This case involved a crab boat that was owned by a group of fishermen who were under suspicion for illegal crab fishing. Although the vessel had not engaged in commercial fishing for some time, it was outfitted for fishing, it was tied up to a dock with crab traps piled upon it, and on the day in question, it had left the dock at 7:00 p.m. in the evening and returned one hour later. Upon the vessel being approached by uniformed fisheries officers, the accused left the boat and refused to produce identification when asked to do so. As a result of his refusal, he was arrested for obstruction.
One of the issues at trial was whether the provisions of the Fisheries Act and regulations regarding inspections applied to “someone not proven to be involved in the fishery but, at most, only on the periphery or with the opportunity to be involved” (para. 17).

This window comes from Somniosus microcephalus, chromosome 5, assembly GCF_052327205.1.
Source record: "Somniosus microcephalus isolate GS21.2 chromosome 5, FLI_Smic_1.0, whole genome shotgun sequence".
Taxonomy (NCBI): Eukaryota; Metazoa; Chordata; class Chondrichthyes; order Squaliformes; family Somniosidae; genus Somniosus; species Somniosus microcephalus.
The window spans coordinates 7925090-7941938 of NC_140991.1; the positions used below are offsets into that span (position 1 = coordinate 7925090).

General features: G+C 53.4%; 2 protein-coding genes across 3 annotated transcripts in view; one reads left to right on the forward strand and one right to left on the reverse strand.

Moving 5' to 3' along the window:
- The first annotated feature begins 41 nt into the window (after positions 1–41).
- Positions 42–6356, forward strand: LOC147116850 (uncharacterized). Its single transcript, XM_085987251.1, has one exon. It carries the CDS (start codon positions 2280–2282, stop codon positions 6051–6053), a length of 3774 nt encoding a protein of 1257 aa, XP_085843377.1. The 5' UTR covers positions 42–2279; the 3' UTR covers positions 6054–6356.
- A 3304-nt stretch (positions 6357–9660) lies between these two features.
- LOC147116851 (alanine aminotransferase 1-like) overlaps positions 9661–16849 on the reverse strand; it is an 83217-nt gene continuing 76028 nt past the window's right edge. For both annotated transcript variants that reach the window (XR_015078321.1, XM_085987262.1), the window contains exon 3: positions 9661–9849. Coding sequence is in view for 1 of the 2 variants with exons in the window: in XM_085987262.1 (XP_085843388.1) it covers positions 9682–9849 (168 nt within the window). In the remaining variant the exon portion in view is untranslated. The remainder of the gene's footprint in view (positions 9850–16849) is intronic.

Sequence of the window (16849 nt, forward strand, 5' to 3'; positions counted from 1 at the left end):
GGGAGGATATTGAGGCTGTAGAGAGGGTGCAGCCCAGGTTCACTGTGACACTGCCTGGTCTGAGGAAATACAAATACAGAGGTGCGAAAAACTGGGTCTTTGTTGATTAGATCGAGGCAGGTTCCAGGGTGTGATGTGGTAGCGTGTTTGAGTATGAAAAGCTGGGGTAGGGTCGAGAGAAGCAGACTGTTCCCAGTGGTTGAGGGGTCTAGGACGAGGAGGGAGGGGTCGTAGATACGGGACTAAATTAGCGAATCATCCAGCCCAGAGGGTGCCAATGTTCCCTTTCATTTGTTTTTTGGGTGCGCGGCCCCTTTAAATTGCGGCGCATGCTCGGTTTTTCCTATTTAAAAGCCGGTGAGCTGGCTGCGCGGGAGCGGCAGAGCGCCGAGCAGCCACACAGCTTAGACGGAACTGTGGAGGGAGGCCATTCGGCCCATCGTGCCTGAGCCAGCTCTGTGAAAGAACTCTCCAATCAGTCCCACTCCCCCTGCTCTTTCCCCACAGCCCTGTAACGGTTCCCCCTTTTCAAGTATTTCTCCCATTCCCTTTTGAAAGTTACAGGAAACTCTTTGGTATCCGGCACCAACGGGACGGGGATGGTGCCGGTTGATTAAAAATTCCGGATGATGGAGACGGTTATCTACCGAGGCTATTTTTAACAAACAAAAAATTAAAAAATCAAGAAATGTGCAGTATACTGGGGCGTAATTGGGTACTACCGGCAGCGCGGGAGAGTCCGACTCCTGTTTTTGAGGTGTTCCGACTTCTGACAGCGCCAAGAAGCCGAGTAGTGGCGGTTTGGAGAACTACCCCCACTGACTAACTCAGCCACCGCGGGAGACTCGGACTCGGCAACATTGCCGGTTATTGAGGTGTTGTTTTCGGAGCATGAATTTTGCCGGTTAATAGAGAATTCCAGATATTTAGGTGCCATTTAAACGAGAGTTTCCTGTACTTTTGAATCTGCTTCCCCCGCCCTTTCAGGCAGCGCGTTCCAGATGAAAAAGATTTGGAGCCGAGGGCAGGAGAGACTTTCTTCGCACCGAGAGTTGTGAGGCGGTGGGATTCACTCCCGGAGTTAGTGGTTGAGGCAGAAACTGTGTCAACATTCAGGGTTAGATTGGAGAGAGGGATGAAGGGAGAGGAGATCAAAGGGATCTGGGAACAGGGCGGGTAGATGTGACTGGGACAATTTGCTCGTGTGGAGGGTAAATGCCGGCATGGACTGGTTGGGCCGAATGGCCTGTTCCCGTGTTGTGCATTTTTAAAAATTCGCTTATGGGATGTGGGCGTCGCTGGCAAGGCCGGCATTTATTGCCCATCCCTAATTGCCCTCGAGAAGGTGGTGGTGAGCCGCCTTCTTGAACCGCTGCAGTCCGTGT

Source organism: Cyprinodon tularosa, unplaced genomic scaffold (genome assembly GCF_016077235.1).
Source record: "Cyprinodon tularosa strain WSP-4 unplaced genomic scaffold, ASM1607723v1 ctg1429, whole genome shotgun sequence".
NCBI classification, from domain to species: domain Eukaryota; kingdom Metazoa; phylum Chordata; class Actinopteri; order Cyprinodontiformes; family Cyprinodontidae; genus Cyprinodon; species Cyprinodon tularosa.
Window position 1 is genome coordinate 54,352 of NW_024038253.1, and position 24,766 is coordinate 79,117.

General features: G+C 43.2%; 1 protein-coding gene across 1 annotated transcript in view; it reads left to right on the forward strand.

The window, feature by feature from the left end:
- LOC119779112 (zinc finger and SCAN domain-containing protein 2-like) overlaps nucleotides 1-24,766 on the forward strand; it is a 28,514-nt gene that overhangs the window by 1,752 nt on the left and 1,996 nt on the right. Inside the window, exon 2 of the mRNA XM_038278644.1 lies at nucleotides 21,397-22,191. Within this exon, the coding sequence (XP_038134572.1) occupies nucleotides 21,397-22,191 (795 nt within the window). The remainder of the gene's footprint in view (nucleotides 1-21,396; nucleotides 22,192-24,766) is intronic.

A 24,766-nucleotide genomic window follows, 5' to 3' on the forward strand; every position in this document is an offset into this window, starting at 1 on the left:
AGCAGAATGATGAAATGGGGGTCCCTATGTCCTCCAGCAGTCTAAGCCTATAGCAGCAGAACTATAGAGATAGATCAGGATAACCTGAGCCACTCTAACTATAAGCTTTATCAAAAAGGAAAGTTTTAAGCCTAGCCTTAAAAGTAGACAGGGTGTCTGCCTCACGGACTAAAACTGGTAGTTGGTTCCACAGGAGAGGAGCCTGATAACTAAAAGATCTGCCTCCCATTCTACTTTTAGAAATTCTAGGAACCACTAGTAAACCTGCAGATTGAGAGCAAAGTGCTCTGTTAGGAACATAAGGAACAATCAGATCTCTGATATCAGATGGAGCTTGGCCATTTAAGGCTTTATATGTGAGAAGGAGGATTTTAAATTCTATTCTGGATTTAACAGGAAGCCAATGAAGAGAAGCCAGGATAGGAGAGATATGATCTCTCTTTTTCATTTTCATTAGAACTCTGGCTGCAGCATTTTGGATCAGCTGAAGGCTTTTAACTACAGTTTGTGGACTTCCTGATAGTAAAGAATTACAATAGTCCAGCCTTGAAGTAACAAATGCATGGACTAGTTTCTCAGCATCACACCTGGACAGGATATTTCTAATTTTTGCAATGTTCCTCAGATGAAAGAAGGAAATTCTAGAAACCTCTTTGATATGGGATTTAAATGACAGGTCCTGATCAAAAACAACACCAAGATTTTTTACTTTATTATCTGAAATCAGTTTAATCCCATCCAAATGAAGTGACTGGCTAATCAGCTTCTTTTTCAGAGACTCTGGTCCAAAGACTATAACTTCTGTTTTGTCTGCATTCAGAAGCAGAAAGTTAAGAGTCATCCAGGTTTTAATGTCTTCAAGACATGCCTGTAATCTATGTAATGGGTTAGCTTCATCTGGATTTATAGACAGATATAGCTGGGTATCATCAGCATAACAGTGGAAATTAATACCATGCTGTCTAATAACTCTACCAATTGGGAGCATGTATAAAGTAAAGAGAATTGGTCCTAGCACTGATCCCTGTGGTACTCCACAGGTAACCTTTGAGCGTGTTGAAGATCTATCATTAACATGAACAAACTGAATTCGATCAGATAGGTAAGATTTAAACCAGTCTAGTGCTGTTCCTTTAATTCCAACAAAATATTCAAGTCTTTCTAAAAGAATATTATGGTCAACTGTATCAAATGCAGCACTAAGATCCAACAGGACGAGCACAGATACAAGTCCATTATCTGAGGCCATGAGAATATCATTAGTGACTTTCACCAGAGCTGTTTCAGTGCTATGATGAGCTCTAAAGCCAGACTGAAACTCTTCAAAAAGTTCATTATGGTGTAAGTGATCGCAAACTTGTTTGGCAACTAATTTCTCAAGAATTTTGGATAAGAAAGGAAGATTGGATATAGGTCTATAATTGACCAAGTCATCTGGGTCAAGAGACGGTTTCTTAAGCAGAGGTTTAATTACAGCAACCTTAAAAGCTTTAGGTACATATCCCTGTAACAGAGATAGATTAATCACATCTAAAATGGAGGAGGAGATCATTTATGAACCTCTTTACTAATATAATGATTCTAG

In finding the accused guilty of obstruction, the court took the expansive view of fishing from R. v. Newell  N.S.J. NO. 413 to the effect that fishing includes the whole voyage from wharf to wharf. The court said that although there was no evidence that the accused was actually involved in the fishery, the fisheries officers “had reason to suspect the vessel was one which fell within s. 49(1) of the Act justifying the inspection of a “place” and that . . . [the accused], ‘a person found in the place’ would be obliged to provide information as contemplated by s. 49(1.20(B) of the Act” (para26).